Analysts and their bullshit

This, without the keyboard

Harry G. Frankfurt wrote a great essay on the concept of “bullshit,” explaining that it is the locus of truth and and falsehood, the “deliberate making of false claims about what is true.”

“In fact, bullshit need not be untrue at all,” he writes. Well, the boys at BBG just picked up on a little pet peeve of mine: analysts and their various prognostications. To wit: Gene Munster of Piper Jaffray who has been predicting an Apple tablet “coming very soon” since 2007.

Gene Munster makes this prediction over and over again because it’s easy, and because he knows he will eventually be right. By the standards of his profession, his record is pretty good. More interesting is what the eruption of hype yesterday says about the quid-pro-quo relationship between analysts and reporters. Analysts are identified in print as experts, bolstering their credibility with private clients. And reporters use them to dress rumors as credible, multiple-sourced news stories.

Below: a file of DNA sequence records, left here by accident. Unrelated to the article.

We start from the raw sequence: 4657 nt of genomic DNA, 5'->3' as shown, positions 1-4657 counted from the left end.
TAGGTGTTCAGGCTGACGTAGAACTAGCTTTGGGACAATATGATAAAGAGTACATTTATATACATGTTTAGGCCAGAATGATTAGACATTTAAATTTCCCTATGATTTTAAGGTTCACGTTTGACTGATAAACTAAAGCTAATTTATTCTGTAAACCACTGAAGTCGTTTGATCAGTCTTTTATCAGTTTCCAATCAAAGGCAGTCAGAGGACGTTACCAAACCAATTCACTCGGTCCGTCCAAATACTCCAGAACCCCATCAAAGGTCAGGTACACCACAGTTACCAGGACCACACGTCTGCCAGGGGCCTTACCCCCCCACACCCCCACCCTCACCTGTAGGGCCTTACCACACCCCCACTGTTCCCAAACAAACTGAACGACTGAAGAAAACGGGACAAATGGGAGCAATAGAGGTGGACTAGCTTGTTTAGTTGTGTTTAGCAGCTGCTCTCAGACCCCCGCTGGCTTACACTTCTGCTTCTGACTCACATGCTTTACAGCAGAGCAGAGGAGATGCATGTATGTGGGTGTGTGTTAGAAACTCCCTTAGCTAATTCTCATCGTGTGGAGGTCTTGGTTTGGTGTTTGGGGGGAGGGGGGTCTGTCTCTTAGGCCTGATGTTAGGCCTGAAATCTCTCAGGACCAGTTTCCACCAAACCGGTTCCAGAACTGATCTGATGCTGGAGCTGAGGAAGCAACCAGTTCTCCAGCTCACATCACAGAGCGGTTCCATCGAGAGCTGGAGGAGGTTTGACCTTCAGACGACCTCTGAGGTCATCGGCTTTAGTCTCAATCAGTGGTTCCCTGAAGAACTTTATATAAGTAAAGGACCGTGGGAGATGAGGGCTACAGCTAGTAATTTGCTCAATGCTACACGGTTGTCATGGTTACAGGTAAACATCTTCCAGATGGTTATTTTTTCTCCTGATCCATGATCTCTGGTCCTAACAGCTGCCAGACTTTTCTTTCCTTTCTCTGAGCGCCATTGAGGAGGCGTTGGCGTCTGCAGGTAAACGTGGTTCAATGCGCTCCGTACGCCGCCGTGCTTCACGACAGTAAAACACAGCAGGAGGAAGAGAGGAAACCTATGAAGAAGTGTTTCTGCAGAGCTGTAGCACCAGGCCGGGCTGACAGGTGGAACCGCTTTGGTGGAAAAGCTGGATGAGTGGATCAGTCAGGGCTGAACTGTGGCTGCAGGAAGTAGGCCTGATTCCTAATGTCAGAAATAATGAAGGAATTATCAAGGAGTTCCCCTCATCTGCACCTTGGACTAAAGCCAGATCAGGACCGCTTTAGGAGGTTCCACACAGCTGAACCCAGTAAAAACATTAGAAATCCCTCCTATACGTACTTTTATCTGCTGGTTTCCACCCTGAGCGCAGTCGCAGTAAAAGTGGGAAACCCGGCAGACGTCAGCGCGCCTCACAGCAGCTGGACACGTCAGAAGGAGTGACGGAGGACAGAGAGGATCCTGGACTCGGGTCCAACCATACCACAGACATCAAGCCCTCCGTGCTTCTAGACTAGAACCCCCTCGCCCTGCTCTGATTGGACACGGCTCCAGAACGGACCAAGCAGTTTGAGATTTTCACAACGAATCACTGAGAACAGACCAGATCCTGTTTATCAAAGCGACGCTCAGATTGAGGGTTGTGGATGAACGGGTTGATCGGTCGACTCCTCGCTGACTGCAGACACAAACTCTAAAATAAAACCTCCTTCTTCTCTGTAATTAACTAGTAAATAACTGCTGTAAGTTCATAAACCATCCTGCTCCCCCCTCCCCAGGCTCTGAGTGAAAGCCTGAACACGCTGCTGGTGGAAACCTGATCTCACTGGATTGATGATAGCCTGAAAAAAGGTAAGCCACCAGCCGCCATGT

Analysts are paid to sell advice to investors. They’re about as impartial as the investors themselves – by talking up or taking down a company they help their constituency make investment decisions. It’s lazy for journalists to ask analysts what they think on a topic even though they do it all the time. Why? Because the average business journalist can’t talk intelligently on every topic every day and by making a call to someone whose “job” it is to cover a particular company or sector they can get an intelligent – but decidedly impartial – comment without much work.

This is “bullshit” in its purest sense. It’s a riff on the truth that is potentially damaging but ignored by the general public as innocuous. It’s not innocuous.

And yes, I know our own Dear Leader posted on the tablet and there is some truth to the tablet rumor, but I assure you Gene Munster doesn’t have inside line to God who is feeding him info on this potential multi-touch monster. He’s as in the dark as the rest of us.